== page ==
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Wednesday, October 29, 2008

Police will use new device to take fingerprints in street.

Call me paranoid, but I am not for this type of device at all! This quote bothers me quite a bit "Policing of big public occasions, sporting events, festivals, political conferences - as a well as immigration and border controls - could benefit from the equipment, he suggested." It just feels way to Big Brother for me and I think if they try this in the USA there will be major problems!

"Every police force in the UK is to be equipped with mobile fingerprint scanners - hand held devices that allow police to carry out identity checks on people in the street.

The new technology, which ultimately may be able to receive pictures of suspects, is likely to be in widespread use within 18 months. Tens of thousands of sets - as compact as BlackBerry smart phones - are expected to be distributed.

The police claim the scheme, called Project Midas, will transform the speed of criminal investigations. A similar, heavier machine has been tested during limited trials with motorway patrols.

To address fears about mass surveillance and random searches, the police insist fingerprints taken by the scanners will not be stored or added to databases.

Liberty, the civil rights group, cautioned that the law required fingerprints taken in such circumstances to be deleted after use. Gareth Crossman, Liberty's policy director, said: "Saving time with new technology could help police performance but officers must make absolutely certain that they take fingerprints only when they suspect an individual of an offense and can't establish his identity."

The initial phase of the Mobile Identification At Scene (Midas) project, cost around £30m-£40m, will enable officers to perform rapid checks on the fingerprints of people arrested or detained. The marks will be compared against records on Ident1, the national police database which holds information on 7.5 million individuals.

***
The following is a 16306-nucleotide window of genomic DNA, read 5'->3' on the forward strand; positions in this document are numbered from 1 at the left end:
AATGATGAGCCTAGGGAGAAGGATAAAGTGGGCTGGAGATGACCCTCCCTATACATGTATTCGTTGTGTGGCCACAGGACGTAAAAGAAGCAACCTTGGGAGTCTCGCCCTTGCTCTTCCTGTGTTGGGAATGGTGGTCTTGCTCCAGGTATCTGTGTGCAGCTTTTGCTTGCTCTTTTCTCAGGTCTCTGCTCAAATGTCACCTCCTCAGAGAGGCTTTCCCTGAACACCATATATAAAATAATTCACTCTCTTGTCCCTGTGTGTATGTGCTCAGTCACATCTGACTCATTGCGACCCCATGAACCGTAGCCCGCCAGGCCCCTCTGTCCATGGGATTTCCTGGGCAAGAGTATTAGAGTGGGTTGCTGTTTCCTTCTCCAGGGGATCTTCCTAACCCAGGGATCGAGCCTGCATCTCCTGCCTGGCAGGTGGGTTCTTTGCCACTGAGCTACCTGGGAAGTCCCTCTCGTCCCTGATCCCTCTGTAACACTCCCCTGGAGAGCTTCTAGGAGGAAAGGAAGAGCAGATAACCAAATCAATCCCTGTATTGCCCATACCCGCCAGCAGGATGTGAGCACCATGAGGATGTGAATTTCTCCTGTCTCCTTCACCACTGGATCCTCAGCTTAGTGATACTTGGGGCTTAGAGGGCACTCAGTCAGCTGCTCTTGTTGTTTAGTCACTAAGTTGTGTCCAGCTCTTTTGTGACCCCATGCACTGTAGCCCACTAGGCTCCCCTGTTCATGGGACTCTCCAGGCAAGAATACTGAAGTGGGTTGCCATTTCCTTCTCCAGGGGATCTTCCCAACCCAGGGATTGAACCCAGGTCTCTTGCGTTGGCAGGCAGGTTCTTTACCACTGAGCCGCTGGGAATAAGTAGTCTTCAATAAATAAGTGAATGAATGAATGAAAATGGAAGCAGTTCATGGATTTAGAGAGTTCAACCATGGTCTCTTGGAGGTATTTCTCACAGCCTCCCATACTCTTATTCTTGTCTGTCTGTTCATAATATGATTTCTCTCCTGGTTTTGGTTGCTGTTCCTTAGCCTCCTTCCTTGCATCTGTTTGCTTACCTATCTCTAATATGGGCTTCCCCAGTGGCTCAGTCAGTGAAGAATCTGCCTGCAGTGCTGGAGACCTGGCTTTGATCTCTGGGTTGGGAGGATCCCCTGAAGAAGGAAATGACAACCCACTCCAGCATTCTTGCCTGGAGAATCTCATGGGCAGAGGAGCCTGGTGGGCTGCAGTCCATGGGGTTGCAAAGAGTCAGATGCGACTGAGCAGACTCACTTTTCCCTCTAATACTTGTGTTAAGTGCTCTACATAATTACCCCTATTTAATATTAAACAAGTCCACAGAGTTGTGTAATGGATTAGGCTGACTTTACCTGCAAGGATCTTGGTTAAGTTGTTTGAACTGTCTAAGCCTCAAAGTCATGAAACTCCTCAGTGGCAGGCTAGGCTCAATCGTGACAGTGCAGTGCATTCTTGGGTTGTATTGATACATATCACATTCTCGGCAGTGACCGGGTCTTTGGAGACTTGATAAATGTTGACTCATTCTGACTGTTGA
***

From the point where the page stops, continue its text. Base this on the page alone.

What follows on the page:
Geoff Whitaker, a senior technology officer with the NPIA, told the Biometrics 2008 conference that Project Midas would save enormous amounts of police time and reduce the number of wrongful arrests.

At present, officers have to take suspects to custody suites if they need to check fingerprints. On average, the agency's research shows, the procedure takes 67 minutes. "If we scaled this [saving] up to the national level that would equate to 366 additional police officers on the beat," Whitaker said. "One of the benefits is that it will reduce the number of errors - and we can reduce the number of arrests significantly.

"There's a huge range of opportunities [for] mobile ID. It could be used on the deceased at the scene of a crime, on suspects for intelligence in the early part of an investigation, [or even] in a mortuary."

Policing of big public occasions, sporting events, festivals, political conferences - as a well as immigration and border controls - could benefit from the equipment, he suggested.

"Another use is for prisoners in transit; it's not uncommon for prisoners to swap identities on the way to prison," he said.

Project Midas, he said, would give the police "a full, mobile national capability" to check identities."

The full article can be read here

1 comment:

  1. Are you in the UK or the US? Just curious, I just assumed you were from Phoenix...unless that's in reference to the bird that rises from the ashes.

    Okay, duh, sorry, back to your post! This is stunning news. Like big brother doesn't have enough of a grip on the UK with all their street cameras and all. That's some scary shit man!